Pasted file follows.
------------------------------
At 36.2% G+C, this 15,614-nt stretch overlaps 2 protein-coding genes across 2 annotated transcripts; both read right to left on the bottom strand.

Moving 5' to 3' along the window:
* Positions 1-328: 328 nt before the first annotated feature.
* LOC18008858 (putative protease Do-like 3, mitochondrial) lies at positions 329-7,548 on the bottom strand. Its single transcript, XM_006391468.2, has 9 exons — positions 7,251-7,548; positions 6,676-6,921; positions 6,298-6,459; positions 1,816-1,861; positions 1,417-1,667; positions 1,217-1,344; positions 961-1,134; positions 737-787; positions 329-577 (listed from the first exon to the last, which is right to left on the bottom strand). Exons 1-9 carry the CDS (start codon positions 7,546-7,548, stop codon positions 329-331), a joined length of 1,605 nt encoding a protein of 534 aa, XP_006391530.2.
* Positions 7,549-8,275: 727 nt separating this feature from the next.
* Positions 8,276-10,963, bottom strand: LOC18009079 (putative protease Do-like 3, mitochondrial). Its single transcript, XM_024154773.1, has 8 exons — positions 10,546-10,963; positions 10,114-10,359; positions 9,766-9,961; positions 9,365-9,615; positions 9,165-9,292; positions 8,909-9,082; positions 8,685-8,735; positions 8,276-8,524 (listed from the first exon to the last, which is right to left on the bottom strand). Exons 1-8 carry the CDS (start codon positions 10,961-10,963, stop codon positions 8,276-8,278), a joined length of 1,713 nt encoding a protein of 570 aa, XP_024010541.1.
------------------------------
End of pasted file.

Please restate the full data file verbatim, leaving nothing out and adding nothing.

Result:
At 36.2% G+C, this 15,614-nt stretch overlaps 2 protein-coding genes across 2 annotated transcripts; both read right to left on the bottom strand.

Moving 5' to 3' along the window:
* Positions 1-328: 328 nt before the first annotated feature.
* LOC18008858 (putative protease Do-like 3, mitochondrial) lies at positions 329-7,548 on the bottom strand. Its single transcript, XM_006391468.2, has 9 exons — positions 7,251-7,548; positions 6,676-6,921; positions 6,298-6,459; positions 1,816-1,861; positions 1,417-1,667; positions 1,217-1,344; positions 961-1,134; positions 737-787; positions 329-577 (listed from the first exon to the last, which is right to left on the bottom strand). Exons 1-9 carry the CDS (start codon positions 7,546-7,548, stop codon positions 329-331), a joined length of 1,605 nt encoding a protein of 534 aa, XP_006391530.2.
* Positions 7,549-8,275: 727 nt separating this feature from the next.
* Positions 8,276-10,963, bottom strand: LOC18009079 (putative protease Do-like 3, mitochondrial). Its single transcript, XM_024154773.1, has 8 exons — positions 10,546-10,963; positions 10,114-10,359; positions 9,766-9,961; positions 9,365-9,615; positions 9,165-9,292; positions 8,909-9,082; positions 8,685-8,735; positions 8,276-8,524 (listed from the first exon to the last, which is right to left on the bottom strand). Exons 1-8 carry the CDS (start codon positions 10,961-10,963, stop codon positions 8,276-8,278), a joined length of 1,713 nt encoding a protein of 570 aa, XP_024010541.1.